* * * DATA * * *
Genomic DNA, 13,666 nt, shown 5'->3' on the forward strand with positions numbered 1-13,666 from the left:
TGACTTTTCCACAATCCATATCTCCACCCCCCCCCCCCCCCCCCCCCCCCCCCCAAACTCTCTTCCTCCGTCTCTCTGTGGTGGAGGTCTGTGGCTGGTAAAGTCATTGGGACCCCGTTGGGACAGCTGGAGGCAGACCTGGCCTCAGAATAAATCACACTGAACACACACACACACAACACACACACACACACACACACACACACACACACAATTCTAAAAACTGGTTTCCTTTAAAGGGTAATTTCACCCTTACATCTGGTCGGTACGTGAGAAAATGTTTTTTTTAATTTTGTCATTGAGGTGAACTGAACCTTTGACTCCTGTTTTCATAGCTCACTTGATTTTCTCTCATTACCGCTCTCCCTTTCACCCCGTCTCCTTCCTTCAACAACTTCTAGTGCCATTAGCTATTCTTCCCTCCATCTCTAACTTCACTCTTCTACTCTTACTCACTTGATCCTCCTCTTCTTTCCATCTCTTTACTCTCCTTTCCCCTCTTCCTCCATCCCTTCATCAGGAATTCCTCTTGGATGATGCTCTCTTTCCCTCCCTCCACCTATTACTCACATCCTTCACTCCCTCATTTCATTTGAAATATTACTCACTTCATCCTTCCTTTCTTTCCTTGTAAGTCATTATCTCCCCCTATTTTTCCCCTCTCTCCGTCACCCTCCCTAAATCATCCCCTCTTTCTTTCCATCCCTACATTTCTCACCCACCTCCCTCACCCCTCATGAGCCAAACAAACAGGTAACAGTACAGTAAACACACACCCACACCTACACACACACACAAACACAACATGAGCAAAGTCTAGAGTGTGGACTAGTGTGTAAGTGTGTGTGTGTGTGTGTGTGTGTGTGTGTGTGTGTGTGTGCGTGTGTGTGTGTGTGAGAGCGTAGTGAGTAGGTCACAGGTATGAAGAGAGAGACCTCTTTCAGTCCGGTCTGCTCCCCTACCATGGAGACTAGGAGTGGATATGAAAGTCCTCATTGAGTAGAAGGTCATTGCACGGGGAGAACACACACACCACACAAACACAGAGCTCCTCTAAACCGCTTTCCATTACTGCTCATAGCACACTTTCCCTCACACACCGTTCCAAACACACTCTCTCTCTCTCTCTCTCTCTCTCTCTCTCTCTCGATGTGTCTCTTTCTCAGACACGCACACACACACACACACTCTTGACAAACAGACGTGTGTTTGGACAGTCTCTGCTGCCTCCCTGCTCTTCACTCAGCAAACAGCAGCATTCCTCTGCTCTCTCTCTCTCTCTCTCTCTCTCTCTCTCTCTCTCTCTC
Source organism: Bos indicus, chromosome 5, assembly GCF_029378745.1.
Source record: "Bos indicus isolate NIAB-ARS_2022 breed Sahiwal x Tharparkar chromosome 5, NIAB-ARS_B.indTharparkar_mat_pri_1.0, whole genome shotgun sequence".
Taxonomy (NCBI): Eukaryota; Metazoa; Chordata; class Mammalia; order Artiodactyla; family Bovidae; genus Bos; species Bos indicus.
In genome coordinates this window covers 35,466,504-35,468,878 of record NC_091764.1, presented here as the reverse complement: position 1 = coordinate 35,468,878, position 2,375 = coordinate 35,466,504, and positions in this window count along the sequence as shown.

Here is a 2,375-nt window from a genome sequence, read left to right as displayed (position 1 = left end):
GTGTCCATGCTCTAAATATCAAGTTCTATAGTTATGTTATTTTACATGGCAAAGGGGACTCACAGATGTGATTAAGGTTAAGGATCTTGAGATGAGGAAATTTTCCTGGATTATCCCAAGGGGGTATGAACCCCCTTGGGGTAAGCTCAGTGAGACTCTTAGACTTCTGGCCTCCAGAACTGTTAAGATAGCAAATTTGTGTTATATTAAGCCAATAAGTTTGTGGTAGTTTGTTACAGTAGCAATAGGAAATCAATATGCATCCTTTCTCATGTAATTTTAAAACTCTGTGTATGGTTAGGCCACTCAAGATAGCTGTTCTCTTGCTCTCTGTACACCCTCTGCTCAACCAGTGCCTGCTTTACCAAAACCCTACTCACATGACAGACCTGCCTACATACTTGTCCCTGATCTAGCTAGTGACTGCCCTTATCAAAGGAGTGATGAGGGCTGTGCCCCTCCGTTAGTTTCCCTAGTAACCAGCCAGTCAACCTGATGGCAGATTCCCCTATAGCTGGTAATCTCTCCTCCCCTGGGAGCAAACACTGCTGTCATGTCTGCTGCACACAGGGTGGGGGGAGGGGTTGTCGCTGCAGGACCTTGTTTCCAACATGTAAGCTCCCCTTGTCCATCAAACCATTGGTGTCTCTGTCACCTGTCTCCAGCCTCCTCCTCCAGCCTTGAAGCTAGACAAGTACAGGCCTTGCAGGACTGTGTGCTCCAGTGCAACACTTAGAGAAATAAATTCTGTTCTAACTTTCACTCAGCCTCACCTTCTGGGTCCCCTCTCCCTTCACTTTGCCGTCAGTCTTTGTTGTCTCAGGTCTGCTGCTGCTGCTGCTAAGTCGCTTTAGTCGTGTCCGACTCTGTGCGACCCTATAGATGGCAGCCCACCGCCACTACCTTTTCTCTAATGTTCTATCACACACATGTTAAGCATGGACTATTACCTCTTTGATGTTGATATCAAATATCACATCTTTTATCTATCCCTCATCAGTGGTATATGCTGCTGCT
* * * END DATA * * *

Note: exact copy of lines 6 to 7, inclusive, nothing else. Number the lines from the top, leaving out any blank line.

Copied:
In genome coordinates this window covers 35,466,504-35,468,878 of record NC_091764.1, presented here as the reverse complement: position 1 = coordinate 35,468,878, position 2,375 = coordinate 35,466,504, and positions in this window count along the sequence as shown.

Here is a 2,375-nt window from a genome sequence, read left to right as displayed (position 1 = left end):